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5 Reasons Why California Is Becoming An (Even More) Awesome Place For LGBT People

San Francisco and Los Angeles have been seen as progressive hotspots for some time, but California is becoming an even more awesome place to be a lesbian, gay, bisexual or transgender (LGBT) person, thanks to some statewide legislative efforts, as a whole.

And it isn't just the 2013 re-introduction of marriage equality after the U.S. Supreme Court struck down the state's voter-approved ban on same-sex marriage, Proposition 8, although that's certainly significant. On Sept. 30, the University of California aimed to set "the gold standard" in terms of LGBT issues by introducing more gender-neutral restrooms and allowing students across its 10 state campuses to update their personal records with a preferred name that does not necessarily match their legal name.

Meanwhile, there's also a new statewide ban on "trans panic" and "gay panic" defenses in criminal courts and, although not LGBT-specific, groundbreaking legislation for sex workers -- both of which are a first for the U.S.

Here are 5 great reasons why California is become an even more awesome place to be LGBT:

  • Gay and trans "panic" defenses outlawed
    In August, the California Assembly voted 50-10 to pass a ban on "trans panic" and "gay panic" defenses in criminal courts. Th
    Gary John Norman via Getty Images
    In August, the California Assembly voted 50-10 to pass a ban on "trans panic" and "gay panic" defenses in criminal courts. The law, AB 2501, was signed by Gov. Brown on Sept. 28. As The Advocate pointed out, California murder suspects had previously been able to argue their way to lesser manslaughter charges if they could prove that their violent behavior took place in response to learning that their victim identified as LGBT.
  • California adopts landmark condom law to protect sex workers
    In September, the Golden State became the first in the nation to adopt <a href="https://www.huffpost.com/entry/condom-law-cal
    Brian Finke via Getty Images
    In September, the Golden State became the first in the nation to adopt a law aiming to protect sex workers from being prosecuted as prostitutes merely because they're carrying condoms. "It's great that the California Legislature has contemplated this issue and taken it seriously," Sienna Baskin, managing director of the New York-based Sex Worker Project at the Urban Justice Center, told The Huffington Post. "That said, I do think a more comprehensive bill would be more effective."
  • Transgender identities to be respected after death
    California's "<a href="http://www.advocate.com/politics/transgender/2014/09/28/new-law-gives-trans-californians-respect-after
    Great Art Productions via Getty Images
    California's "Respect After Death Act," which was signed by Brown on Sept. 26, will require death certificate for a transgender person to accurately reflect their gender identity. Masen Davis of the Transgender Law Center, which co-sponsored the bill, told The Advocate that the bill was "common sense" and will "help protect the dignity of our loved ones upon their passing." AB1577, which was partly inspired by the death of transgender artist and rights advocate Christopher Lee, will take effect in July 2015, according to the Associated Press.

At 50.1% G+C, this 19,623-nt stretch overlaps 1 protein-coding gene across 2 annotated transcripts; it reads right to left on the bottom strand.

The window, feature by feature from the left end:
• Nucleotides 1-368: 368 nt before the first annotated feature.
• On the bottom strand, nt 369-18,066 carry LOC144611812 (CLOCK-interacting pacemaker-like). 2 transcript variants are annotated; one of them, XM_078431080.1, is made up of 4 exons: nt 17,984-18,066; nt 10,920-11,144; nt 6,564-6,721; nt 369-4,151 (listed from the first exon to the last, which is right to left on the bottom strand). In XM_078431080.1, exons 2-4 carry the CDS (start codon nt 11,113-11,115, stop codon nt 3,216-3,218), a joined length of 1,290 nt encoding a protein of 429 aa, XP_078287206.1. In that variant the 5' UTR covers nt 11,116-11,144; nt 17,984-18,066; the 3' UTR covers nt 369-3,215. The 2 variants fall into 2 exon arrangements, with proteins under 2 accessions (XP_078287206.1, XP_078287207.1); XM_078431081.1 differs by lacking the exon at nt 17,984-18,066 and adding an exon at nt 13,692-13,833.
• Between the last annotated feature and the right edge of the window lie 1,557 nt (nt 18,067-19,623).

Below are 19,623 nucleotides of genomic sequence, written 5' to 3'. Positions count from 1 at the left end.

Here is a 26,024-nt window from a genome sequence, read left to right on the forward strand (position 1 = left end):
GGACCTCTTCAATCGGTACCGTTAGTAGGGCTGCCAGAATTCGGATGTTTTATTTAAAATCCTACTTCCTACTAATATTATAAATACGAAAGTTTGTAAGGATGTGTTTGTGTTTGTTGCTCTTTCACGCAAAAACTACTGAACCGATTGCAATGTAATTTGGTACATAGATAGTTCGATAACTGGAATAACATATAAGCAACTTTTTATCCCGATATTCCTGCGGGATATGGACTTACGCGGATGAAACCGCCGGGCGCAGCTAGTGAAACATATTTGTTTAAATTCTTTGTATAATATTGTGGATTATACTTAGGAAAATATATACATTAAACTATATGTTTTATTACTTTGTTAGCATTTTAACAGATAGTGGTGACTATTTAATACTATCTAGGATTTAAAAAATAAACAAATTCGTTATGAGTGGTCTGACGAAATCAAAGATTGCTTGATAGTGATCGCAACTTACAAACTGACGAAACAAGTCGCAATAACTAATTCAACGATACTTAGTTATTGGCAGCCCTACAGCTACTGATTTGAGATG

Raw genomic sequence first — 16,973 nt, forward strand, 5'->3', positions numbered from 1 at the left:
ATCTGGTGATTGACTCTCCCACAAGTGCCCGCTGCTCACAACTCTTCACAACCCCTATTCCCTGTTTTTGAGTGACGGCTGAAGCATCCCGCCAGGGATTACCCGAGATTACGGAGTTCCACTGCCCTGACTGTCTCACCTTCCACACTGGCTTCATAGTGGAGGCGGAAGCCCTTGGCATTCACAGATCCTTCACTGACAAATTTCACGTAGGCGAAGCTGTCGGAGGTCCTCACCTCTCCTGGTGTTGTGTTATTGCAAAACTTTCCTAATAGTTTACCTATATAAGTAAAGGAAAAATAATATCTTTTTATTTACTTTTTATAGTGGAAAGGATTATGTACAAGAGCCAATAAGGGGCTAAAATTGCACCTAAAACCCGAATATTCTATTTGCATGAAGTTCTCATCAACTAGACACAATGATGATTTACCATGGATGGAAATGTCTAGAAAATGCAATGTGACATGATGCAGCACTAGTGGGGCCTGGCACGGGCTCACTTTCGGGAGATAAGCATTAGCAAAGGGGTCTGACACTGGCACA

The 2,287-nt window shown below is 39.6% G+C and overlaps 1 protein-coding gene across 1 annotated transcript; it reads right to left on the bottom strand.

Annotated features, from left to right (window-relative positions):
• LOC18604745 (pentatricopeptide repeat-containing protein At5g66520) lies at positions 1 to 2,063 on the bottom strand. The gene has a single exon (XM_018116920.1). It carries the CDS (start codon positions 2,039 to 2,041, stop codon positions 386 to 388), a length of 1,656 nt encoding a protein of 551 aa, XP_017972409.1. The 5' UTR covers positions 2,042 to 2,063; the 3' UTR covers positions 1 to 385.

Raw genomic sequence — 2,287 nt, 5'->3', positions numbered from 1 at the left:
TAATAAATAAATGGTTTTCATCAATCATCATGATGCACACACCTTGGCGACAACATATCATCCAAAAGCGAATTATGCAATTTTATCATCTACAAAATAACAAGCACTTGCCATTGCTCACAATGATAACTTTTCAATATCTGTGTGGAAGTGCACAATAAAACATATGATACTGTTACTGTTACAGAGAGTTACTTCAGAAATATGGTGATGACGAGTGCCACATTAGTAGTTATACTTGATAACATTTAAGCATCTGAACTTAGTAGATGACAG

• University of California to add gender-neutral restrooms
    On Sept. 29, University of California President Janet Napolitano ordered the 10 campuses -- including Berkeley, Davis, Irvine
    Mitch Diamond via Getty Images
    On Sept. 29, University of California President Janet Napolitano ordered the 10 campuses -- including Berkeley, Davis, Irvine and Santa Cruz -- to create more gender-neutral restrooms and allow students to update their personal records with a preferred name that may not correspond with their legal name, CBS and the Associated Press are reporting. All existing single-stall bathrooms in UC buildings will now reportedly be made available to users of any gender instead of reserved for a single sex. “UC should be the gold standard where these issues are concerned,” Napolitano said of the changes, according to CBS.
  • Special LGBT and intersex training will be required for health professionals
    As Think Progress reports, California health professionals will now be <a href="http://thinkprogress.org/lgbt/2014/09/29/3573
    michaeljung via Getty Images
    As Think Progress reports, California health professionals will now be trained specifically to work with LGBT and intersex people. AB 496 calls for "understanding and applying cultural and ethnic data to the process of clinical care...pertinent to the appropriate treatment of...the lesbian, gay, bisexual, transgender, and intersex communities."
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